A recent decision by the Cherokee Nation’s Supreme Court struck down a law that freedmen – descendants of people enslaved by Cherokees in the 18th and 19th centuries – cannot hold elective tribal office. The ruling is the latest development in a long-standing dispute about the tribal rights available to Black people once held in bondage by Native Americans.
National media reported this news as a victory against racism in the tribe. “Cherokee Nation Addresses Bias Against Descendants of Enslaved People,” reads a representative headline from The New York Times.
But as a scholar of Cherokee law and history, I argue this development can be seen another way: as only the latest chapter in a long struggle between the Cherokee Nation and the federal government over which has the power to determine who should be considered a tribal citizen, and which culture’s values should be most important in that determination.
Status of freedmen
This decision means that the 8,500 tribal descendants of Cherokee freedmen can run for tribal office. Freedmen currently have access to voting and other benefits of citizenship that were not a part of this particular decision.
The Cherokee Nation has wrestled with the tribal citizenship status of freedmen since U.S. officials forced Cherokees to adopt freedmen into the tribe in 1866. Part of the tension, as I have written elsewhere, stems from the Cherokee commitment to limit citizenship to those meeting certain eligibility requirements – in this case, those who are Cherokee by blood. For the Nation, keeping citizenship exclusive preserves both Cherokee culture and status as a distinct sovereign entity.
Historically, U.S. officials, often encouraged by public opinion, have wanted Cherokees to adopt U.S. legal and cultural practices. When not attempting to terminate the tribe, U.S. officials have sided with freedmen whenever tribal citizenship disputes reach U.S. courts. U.S. politicians have also repeatedly threatened to withhold federal money should the Cherokee Nation not grant freedmen citizenship.
Origins of a conflict
Before living in Indian Territory – now Oklahoma – Cherokees lived for centuries in the American Southeast. Their society was a collection of towns held together by clan affiliation and kinship bonds.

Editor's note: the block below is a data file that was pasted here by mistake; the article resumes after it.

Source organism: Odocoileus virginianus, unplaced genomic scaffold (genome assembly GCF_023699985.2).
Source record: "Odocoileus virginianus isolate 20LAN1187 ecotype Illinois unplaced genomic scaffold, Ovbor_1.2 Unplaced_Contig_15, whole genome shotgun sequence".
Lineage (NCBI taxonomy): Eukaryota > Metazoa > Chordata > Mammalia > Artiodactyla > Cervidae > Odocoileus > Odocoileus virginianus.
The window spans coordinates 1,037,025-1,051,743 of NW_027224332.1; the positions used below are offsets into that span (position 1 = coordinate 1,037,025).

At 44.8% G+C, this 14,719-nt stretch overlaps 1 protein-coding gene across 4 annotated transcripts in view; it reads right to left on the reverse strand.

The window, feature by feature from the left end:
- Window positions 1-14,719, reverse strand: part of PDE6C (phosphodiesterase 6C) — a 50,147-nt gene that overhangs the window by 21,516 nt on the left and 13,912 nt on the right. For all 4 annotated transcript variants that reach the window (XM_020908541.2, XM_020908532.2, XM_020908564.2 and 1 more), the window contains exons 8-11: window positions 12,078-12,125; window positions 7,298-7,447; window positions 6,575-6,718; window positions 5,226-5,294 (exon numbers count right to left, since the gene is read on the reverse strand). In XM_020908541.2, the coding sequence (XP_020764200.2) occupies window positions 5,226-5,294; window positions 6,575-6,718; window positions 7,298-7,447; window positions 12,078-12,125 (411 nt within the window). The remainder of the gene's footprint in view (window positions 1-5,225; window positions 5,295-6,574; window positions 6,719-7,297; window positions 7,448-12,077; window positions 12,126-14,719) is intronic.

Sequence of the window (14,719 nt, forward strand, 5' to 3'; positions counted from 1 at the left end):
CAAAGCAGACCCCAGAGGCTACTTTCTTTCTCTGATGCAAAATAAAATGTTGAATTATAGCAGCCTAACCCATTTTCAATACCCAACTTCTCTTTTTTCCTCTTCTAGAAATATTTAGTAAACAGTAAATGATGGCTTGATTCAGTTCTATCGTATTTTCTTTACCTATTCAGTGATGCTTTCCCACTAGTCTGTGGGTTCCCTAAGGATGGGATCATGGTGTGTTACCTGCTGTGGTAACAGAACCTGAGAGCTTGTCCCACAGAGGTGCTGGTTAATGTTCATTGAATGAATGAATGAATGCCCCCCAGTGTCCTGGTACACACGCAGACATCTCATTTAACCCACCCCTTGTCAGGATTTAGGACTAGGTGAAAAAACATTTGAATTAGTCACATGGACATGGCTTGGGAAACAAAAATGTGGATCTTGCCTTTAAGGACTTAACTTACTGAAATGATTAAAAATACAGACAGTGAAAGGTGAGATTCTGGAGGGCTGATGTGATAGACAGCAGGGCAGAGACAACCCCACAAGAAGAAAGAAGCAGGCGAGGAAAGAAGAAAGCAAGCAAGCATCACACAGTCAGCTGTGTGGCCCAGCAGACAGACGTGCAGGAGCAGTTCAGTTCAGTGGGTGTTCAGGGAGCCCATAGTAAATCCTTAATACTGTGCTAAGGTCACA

These clan and kin relationships were the basis of Cherokee social and political life. Their strong communal ethic, with each person playing a particular role in determining the health and strength of the community, supported and was encouraged by the practice of holding land in common; Cherokees did not own land privately.
Cherokees were also intensely spiritual, believing that frequent personal and communal rituals maintained harmony and balance between all living things. Exclusive membership, limited to Cherokees with few exceptions, was one natural extension of their cultural beliefs and practices.
Colonists, later U.S. citizens, wanted to acquire Cherokee land and to make Cherokees more like whites in terms of their religious, government and economic practices. That meant that Cherokees would have to abandon their practice of holding land communally, which made land difficult for U.S. settlers to acquire because they could not deal with individuals.
By the 1820s, Cherokees had adopted many customs and institutions from Americans, including Black slavery, a written language and a constitution. But instead of making the tribe more white – and thereby giving up their lands, as settlers hoped – the Cherokee constitution declared the tribe’s intent to preserve its lands.
Hungry for Cherokee land and the gold in it, and disdaining the Cherokee way of life, Congress in the 1830s gave the president power to force the Cherokee west. Roughly 16,000 Cherokees, along with many slaves, walked the Trail of Tears to Indian Territory – some 4,000 dying as a result.
Cherokees rebuilt their nation in what is now northeastern Oklahoma. Enslaved Black labor aided this process.